Adaptive Reuse in Higher Education
Adaptive reuse in higher education is becoming an increasingly important strategy in campus planning and facilities management. Recently, especially since 2009, economic pressures have often required reassessment of capital projects in favor of maximizing existing facility performance, and operationally balancing educational space needs. Over the past two years, as in other periods of economic downturn, this has become more and more a tactical necessity when balancing the total cost of delivering higher education. The challenge is to maintain a strategic approach in the face of these pressures. As educational facility designers and planners, we strive to keep a few crucial goals firmly in mind. Brand, Sustain, and Transform are three focus concepts key to both strategic and tactical success in the Master Planning and adaptive re-use of higher educational environments.
Experience has shown us that embracing this challenge actually reveals strategic opportunities in the highly competitive world of identity, recruitment, and endowment in higher education. Planning and design can create a campus “brand”. Adaptive reuse – done well – can also nurture an established campus “legacy”. The new design must participate in the way-finding and sense of place in the greater Campus context. The lesson is that the built environment of a campus leaves a lasting impression on those who use it. Redesigning the building envelope can be an opportunity for re-branding the campus image. Transforming aging structures from non-descript, background buildings into campus landmarks can create a “gateway” effect as a first impression when arriving on campus.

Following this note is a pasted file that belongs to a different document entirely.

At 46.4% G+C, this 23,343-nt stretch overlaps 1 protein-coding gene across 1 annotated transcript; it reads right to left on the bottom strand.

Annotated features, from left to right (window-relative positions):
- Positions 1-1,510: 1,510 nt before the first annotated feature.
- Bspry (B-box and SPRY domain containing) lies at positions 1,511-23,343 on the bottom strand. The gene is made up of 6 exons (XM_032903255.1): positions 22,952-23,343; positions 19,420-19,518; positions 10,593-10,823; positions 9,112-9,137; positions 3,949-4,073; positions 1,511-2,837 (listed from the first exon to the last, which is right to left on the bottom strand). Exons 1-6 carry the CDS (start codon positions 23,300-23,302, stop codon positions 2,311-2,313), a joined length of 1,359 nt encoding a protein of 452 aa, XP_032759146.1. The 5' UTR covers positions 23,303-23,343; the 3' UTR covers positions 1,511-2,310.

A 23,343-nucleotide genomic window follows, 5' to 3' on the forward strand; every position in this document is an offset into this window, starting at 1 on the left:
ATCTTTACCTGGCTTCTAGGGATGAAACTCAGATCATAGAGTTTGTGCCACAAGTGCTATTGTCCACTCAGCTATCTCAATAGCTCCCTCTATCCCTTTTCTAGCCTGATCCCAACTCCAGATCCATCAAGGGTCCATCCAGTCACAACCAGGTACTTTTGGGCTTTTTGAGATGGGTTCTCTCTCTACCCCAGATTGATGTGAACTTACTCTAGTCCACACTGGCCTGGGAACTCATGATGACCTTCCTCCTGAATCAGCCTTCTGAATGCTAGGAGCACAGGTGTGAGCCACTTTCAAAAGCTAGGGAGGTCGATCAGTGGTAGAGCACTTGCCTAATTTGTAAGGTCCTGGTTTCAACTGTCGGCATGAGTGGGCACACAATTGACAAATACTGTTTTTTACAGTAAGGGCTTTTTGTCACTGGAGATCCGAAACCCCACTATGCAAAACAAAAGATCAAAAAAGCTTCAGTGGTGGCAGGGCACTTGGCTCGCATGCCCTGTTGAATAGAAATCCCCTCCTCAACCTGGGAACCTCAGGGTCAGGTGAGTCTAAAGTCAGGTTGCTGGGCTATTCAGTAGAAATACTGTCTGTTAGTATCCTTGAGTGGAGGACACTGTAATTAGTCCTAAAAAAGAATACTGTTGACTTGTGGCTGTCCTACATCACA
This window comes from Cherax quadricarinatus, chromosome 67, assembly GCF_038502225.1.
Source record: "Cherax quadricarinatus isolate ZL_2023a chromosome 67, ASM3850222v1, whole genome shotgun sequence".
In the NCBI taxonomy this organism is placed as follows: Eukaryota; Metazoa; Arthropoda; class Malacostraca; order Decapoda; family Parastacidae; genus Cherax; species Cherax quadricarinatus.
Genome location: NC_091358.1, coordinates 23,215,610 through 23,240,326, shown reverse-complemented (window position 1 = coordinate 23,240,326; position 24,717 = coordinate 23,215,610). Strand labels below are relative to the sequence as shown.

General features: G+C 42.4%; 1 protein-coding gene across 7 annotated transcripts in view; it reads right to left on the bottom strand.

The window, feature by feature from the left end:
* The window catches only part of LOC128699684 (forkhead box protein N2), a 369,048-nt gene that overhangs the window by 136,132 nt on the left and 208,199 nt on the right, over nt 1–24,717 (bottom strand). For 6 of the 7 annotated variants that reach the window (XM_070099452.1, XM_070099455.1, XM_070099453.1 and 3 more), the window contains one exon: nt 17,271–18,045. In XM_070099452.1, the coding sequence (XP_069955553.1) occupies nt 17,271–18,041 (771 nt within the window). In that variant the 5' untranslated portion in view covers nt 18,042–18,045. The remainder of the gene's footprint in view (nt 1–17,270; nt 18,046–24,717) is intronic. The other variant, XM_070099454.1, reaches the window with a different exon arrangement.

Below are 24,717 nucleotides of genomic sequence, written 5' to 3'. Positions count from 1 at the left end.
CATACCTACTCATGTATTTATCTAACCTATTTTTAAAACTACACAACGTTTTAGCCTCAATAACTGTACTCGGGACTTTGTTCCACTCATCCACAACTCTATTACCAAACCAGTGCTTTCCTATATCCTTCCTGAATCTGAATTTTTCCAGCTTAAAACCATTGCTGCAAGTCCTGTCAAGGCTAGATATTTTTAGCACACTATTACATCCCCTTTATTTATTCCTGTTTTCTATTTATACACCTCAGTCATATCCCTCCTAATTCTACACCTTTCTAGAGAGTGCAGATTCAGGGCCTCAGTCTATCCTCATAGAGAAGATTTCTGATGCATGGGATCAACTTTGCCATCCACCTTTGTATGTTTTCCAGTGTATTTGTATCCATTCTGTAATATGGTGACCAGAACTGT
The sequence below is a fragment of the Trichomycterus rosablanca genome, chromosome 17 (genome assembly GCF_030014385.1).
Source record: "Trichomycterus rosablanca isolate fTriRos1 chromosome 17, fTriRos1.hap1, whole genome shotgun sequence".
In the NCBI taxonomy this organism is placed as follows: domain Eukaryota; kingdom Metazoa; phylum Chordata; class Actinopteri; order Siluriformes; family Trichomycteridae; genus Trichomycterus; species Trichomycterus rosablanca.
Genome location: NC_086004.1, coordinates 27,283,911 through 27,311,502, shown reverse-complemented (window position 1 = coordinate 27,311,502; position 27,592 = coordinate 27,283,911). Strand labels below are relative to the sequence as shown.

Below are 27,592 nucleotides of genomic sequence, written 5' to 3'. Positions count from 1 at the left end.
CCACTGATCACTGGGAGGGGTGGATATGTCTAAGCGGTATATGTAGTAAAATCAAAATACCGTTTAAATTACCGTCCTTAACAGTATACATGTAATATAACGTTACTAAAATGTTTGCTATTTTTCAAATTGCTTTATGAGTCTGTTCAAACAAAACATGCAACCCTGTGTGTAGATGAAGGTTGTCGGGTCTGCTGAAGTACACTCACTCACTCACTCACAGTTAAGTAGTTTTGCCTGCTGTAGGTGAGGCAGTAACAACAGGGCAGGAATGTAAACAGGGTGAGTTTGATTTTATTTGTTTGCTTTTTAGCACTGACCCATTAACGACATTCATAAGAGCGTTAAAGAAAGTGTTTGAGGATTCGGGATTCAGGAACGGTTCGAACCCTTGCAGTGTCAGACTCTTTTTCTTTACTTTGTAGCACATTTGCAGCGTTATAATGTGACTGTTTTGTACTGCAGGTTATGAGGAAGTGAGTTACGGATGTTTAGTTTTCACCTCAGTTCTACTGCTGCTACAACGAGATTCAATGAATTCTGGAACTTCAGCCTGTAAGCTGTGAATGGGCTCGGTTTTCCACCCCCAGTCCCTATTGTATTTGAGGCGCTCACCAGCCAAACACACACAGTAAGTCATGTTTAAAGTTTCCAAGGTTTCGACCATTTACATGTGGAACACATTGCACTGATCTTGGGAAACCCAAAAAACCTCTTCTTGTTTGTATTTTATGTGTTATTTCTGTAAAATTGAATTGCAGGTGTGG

Adaptive reuse integrates existing structures with new programs and technology providing a high performance building which readily enhances its setting. Adaptive reuse renews the campus-wide infrastructure and aesthetics of older buildings already “plugged” in.
Careful consideration of long-term cost of ownership is a primary consideration of higher education institutions. Institutional buildings require replacement of mechanical and electrical systems approximately every 25 years. Creative, cost-effective re-use of existing buildings is the most sustainable strategy for campus augmentation.
As a redevelopment strategy, adaptive reuse of existing building stock can contribute greatly to the harmonious resolution of campus edge and “town-and-gown” boundaries. Often campuses are bounded by Historic Districts, and can benefit from a complementary approach to Master Planning, building renovations, and infill projects.
Adaptive reuse is, at its core, an opportunity for any project to transform campus context in a powerful way. Reuse of original buildings creates a powerful narrative of progress while maintaining a strong sense of history and place.
Additions are conceived to activate aging original structures using both contrast and context . The new design must transform the building, it’s context and it’s amenities, into a recognizable identity. Embracing innovation in educational programming inspires façade design, and open learning environments visible from the interior and the exterior, which create a new recognizable image, even in historical contexts. One can envision renovations on campus complimenting the newest digital teaching and learning spaces. Handled correctly, “old” buildings rejuvenated provide new gathering spaces where students, and faculty, can pause and interact together. This interactivity is a crucial component of college and university environments. Adaptive re-use can at once be part of the greater campus context, while creating new destinations.
One of the most sustainable strategic decisions an institution can make is promoting adaptive re-use of existing land and facilities. The Architect’s challenge is to discover the strengths and weaknesses in the existing and create the greatest transformation for the best value. In essence, the new design seeks to simultaneously enhance the College or University’s image while creating a new and exciting academic environment.
Written by David McIlnay